If anything, what [Bytes, Bombs and Spies] points out is how little value you can get from traditional political-science terms and concepts. Escalatory ladder makes little sense with a domain where a half-decade of battlefield preparation and pre-placement are required for attacks, where attacks have a more nebulous connection to effect, deniability is a dominant characteristic, and where intelligence gathering and kinetic effect require the same access and where emergent behavior during offensive operations happens far beyond human reaction time.
- Dave Aitel, There is no Escalatory Ladder in the Matrix
The debate about cyber-security in political science and international relations has been very visible among policy elites. Policy-makers and their advisers read Foreign Affairs and Foreign Policy. However, political and social scientists often do not appreciate the technical details of network breaches, or security setups in critical infrastructure and industrial plants.
Most political scientists also lack the technical skills to call out poor- quality company reports or government documents. Instead, too many scholars seem happy to engage in self-referential theoretical debates of little relevance to anybody else – for instance, on the ‘securitisation’ of cyber-security.
- Robert M. Lee and Thomas Rid. (2014). “OMG Cyber!: Thirteen Reasons Why Hype Makes for Bad Policy,” The RUSI Journal 169(5).
I cannot overstate how emphatically I agree with this general assessment of political science analyses of digital security issues.
The amendment places unprecedented restriction on the national research agenda by declaring the political science study of democracy and public policy out of bounds. The amendment allows only political science research that promotes “national security or the economic interests of the United States.”
holy shit, that’s disgusting
Practically speaking this will have almost no effect on political science research. The National Science Foundation (the US government agency that manages research funding) is advancing a slippery-slope argument to talk about why their independence has been threatened. But the NSF still ultimately decides where the grants go.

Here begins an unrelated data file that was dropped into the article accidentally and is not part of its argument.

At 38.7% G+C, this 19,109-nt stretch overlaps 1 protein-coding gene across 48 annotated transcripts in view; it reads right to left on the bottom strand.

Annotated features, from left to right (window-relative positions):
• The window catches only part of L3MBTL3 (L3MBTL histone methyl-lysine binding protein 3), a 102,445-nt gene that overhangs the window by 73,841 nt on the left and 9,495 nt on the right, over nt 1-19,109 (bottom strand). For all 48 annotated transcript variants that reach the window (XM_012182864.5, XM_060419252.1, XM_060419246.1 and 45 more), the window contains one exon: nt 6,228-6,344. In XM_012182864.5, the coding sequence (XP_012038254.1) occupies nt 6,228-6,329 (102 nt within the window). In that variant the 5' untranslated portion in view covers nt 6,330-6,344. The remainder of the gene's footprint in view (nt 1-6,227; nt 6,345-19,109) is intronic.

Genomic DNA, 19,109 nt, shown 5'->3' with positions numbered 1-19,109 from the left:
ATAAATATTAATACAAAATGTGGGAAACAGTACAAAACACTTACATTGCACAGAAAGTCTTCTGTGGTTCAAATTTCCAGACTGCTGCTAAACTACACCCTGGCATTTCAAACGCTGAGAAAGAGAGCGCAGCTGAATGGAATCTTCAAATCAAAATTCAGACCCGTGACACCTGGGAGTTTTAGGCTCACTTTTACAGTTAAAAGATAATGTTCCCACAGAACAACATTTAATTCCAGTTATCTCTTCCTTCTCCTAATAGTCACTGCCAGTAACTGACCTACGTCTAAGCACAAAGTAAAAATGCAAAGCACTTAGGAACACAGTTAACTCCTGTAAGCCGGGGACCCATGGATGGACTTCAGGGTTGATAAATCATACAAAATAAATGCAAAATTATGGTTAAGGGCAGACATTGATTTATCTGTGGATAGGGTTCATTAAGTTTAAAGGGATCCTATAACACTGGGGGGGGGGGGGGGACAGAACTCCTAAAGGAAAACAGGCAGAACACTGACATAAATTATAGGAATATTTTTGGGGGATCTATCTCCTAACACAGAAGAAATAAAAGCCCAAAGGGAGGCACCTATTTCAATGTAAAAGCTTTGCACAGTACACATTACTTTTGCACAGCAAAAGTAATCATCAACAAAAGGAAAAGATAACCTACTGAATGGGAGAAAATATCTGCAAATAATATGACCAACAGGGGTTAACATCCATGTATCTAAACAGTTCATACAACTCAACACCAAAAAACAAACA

It’s very easy to argue that basically all research of “democracy and public policy” is useful for national security, economic interests, or both. Maybe funding applications will need to include a paragraph explaining why their research is useful for policy applications. But that’s hardly a bad thing, right? Even fundamental-level social science research generally presents a relatively straight line to policy application. And so the NSF can keep on approving whatever ivory-tower projects they like.
So yeah I mean obviously this change is massively suboptimal and deserves to be loudly frowned upon. But in terms of actual research projects losing funding? I’d be surprised if there were any at all.
I think that it’s going to matter how the Senate’s decision is actually implemented. Of course, you’ll see social scientists trying to figure out how their work ‘fits’ the new funding objectives. However, if NSF really gets on board and refuses to fund grants that only have ‘token’ statements for how research meets the new funding objectives then the Senate’s decision could hurt some political scientists.
The decision also establishes a kind of worry amongst some academics that the government could continue to aggressively direct academic study: sure, you can study whatever you want, so long as your work doesn’t depend on federal funds. Some of the Senate’s decision was the result of particular Senators being displeased with the academic work that had been funded; their modification to NSF granting effectively acts as a clear warning to other projects up for NSF funding: if ‘bad’ work that the political paymasters won’t approve of is funded then the paymasters will get very directly involved in matters.